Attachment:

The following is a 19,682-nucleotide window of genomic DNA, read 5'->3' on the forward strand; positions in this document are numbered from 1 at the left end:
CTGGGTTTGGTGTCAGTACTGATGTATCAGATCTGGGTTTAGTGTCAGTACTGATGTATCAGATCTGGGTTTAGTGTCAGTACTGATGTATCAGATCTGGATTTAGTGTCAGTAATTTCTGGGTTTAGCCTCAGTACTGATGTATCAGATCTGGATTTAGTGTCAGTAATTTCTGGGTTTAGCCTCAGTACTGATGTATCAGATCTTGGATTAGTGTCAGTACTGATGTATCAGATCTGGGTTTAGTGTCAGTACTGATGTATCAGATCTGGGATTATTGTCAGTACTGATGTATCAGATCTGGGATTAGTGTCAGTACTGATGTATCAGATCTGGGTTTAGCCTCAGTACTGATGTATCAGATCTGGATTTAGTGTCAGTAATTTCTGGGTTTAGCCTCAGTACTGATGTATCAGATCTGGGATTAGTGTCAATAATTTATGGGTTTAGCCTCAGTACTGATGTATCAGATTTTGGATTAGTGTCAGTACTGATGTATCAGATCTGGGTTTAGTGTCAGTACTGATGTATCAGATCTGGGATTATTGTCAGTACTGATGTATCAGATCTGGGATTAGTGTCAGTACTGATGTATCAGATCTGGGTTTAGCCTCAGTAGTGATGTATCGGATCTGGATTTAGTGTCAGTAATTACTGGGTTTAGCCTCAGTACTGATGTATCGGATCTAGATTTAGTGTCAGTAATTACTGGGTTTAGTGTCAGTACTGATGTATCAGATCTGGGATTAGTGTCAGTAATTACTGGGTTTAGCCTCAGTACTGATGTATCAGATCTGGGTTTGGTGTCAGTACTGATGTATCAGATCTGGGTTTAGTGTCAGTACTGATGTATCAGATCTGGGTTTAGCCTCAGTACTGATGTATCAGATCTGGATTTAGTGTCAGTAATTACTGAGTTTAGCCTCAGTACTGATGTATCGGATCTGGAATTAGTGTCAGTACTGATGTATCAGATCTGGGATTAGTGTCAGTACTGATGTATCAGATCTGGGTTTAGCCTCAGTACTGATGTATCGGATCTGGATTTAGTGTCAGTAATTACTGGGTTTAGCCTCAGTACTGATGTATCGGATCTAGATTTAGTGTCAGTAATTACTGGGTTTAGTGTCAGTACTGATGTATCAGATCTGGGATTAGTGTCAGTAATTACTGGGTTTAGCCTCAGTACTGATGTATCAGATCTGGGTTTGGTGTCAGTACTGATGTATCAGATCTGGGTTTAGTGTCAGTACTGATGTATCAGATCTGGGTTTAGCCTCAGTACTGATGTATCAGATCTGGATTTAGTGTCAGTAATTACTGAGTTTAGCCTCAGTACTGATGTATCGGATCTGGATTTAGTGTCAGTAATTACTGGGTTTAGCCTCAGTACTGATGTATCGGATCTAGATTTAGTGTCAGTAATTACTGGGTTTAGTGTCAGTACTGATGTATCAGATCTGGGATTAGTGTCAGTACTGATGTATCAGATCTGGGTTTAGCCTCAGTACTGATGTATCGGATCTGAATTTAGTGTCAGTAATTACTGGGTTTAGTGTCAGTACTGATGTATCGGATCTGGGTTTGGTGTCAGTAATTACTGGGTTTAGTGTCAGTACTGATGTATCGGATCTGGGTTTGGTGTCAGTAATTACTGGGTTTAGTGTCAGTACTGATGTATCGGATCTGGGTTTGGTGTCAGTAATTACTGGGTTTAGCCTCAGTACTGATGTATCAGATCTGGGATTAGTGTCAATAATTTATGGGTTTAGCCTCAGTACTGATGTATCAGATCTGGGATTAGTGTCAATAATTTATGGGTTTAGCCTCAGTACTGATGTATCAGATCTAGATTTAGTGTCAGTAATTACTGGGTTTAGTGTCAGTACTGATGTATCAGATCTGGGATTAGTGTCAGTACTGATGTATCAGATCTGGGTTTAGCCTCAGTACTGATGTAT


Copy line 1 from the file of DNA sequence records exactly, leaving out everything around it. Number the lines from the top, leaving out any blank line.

The following is a 19,682-nucleotide window of genomic DNA, read 5'->3' on the forward strand; positions in this document are numbered from 1 at the left end: